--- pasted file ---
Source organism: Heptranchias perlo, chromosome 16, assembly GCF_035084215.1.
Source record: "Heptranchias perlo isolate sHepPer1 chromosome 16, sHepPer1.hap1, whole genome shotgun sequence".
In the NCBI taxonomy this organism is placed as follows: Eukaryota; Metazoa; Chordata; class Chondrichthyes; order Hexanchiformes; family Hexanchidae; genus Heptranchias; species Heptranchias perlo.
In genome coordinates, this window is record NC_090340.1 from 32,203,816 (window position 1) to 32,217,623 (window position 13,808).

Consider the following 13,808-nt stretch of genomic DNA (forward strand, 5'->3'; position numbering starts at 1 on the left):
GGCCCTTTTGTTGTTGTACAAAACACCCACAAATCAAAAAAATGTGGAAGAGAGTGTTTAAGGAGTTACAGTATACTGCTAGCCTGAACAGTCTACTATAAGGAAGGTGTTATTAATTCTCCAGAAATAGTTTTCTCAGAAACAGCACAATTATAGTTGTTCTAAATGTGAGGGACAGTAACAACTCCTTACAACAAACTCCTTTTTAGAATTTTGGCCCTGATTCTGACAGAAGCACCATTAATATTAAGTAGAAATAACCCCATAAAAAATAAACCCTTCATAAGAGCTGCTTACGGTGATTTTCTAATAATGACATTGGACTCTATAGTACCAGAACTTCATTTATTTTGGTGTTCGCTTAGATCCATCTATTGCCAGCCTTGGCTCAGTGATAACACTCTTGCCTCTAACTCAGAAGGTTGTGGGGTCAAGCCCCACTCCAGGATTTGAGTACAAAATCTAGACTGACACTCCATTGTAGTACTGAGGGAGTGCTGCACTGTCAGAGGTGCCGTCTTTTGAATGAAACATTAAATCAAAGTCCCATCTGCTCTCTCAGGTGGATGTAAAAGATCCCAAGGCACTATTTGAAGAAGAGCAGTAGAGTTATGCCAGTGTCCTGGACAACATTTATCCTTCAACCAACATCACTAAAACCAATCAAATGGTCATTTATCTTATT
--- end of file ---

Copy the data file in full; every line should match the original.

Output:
Source organism: Heptranchias perlo, chromosome 16, assembly GCF_035084215.1.
Source record: "Heptranchias perlo isolate sHepPer1 chromosome 16, sHepPer1.hap1, whole genome shotgun sequence".
In the NCBI taxonomy this organism is placed as follows: Eukaryota; Metazoa; Chordata; class Chondrichthyes; order Hexanchiformes; family Hexanchidae; genus Heptranchias; species Heptranchias perlo.
In genome coordinates, this window is record NC_090340.1 from 32,203,816 (window position 1) to 32,217,623 (window position 13,808).

Consider the following 13,808-nt stretch of genomic DNA (forward strand, 5'->3'; position numbering starts at 1 on the left):
GGCCCTTTTGTTGTTGTACAAAACACCCACAAATCAAAAAAATGTGGAAGAGAGTGTTTAAGGAGTTACAGTATACTGCTAGCCTGAACAGTCTACTATAAGGAAGGTGTTATTAATTCTCCAGAAATAGTTTTCTCAGAAACAGCACAATTATAGTTGTTCTAAATGTGAGGGACAGTAACAACTCCTTACAACAAACTCCTTTTTAGAATTTTGGCCCTGATTCTGACAGAAGCACCATTAATATTAAGTAGAAATAACCCCATAAAAAATAAACCCTTCATAAGAGCTGCTTACGGTGATTTTCTAATAATGACATTGGACTCTATAGTACCAGAACTTCATTTATTTTGGTGTTCGCTTAGATCCATCTATTGCCAGCCTTGGCTCAGTGATAACACTCTTGCCTCTAACTCAGAAGGTTGTGGGGTCAAGCCCCACTCCAGGATTTGAGTACAAAATCTAGACTGACACTCCATTGTAGTACTGAGGGAGTGCTGCACTGTCAGAGGTGCCGTCTTTTGAATGAAACATTAAATCAAAGTCCCATCTGCTCTCTCAGGTGGATGTAAAAGATCCCAAGGCACTATTTGAAGAAGAGCAGTAGAGTTATGCCAGTGTCCTGGACAACATTTATCCTTCAACCAACATCACTAAAACCAATCAAATGGTCATTTATCTTATT